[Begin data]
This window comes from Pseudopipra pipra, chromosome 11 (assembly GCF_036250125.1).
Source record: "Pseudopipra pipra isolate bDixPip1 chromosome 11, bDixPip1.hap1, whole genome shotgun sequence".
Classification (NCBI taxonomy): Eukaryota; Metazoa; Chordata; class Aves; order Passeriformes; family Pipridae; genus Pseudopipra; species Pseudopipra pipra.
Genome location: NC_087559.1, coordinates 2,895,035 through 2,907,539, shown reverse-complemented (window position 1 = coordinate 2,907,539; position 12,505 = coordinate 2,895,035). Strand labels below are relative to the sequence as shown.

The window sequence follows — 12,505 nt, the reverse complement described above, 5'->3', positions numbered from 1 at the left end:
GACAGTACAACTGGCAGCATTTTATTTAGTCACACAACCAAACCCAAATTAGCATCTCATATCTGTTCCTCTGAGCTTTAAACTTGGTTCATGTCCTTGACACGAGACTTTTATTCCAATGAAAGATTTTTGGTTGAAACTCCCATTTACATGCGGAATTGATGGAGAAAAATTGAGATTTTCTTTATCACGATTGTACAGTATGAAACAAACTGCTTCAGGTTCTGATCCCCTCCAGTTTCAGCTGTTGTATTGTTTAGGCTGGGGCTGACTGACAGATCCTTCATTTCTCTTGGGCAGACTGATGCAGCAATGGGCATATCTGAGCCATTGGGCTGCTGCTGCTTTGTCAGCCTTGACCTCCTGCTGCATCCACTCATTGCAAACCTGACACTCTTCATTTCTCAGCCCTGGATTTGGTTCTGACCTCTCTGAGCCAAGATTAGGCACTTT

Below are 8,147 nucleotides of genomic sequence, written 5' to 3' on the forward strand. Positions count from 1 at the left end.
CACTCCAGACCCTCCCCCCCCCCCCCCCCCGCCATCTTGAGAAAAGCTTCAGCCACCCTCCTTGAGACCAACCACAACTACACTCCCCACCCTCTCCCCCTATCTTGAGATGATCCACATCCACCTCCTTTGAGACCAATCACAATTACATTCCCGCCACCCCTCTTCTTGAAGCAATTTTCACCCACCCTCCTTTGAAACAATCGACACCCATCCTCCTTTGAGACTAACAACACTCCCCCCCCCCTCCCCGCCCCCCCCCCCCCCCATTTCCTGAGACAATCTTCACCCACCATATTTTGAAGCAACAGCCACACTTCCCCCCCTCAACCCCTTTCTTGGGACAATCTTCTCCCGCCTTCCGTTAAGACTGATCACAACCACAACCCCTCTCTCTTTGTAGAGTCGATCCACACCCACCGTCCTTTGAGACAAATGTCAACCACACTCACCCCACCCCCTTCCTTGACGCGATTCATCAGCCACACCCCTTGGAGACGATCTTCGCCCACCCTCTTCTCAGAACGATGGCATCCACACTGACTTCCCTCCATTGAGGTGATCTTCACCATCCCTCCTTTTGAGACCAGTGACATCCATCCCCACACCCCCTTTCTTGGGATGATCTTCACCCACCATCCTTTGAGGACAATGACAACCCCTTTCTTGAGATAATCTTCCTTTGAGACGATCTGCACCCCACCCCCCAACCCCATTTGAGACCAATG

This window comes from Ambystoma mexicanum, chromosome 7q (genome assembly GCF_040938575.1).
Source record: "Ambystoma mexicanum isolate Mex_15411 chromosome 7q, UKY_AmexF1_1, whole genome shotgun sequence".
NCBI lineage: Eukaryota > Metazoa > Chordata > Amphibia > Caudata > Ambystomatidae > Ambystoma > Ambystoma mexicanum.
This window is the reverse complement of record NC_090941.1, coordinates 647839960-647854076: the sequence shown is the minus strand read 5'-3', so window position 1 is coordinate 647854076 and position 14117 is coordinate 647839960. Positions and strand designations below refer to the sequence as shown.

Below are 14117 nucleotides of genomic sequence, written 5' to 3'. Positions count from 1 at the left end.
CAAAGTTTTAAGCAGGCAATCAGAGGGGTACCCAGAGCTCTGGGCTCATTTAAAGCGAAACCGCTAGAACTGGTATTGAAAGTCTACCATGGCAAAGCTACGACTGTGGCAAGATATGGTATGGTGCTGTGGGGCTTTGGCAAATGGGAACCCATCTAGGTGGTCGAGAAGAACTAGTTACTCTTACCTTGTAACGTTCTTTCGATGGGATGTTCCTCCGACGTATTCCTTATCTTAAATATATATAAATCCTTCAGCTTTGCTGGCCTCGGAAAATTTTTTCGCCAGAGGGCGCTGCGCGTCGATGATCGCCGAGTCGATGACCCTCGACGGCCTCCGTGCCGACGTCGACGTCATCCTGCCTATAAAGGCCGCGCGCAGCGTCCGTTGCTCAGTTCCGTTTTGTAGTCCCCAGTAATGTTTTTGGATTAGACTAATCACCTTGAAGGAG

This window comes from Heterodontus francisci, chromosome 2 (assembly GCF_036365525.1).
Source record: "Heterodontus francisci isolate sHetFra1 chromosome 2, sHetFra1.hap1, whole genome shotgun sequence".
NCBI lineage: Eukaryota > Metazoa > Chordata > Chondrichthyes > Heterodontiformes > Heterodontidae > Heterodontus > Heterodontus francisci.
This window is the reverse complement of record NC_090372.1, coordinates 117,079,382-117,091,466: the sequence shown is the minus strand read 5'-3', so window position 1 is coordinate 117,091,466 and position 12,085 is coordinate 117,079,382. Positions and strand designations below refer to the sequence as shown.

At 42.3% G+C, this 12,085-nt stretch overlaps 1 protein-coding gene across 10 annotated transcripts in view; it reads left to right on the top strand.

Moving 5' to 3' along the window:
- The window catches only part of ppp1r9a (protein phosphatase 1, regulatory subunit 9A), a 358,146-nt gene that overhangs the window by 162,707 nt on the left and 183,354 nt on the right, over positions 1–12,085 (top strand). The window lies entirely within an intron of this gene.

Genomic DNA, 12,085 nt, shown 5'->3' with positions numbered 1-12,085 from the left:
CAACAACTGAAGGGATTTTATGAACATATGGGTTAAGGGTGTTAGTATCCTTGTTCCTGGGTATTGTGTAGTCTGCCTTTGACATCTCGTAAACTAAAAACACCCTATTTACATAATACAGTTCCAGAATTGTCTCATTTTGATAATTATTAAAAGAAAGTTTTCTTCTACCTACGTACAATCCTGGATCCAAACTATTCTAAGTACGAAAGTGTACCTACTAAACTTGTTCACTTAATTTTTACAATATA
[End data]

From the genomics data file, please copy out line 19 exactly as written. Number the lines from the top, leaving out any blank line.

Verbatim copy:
At 42.3% G+C, this 12,085-nt stretch overlaps 1 protein-coding gene across 10 annotated transcripts in view; it reads left to right on the top strand.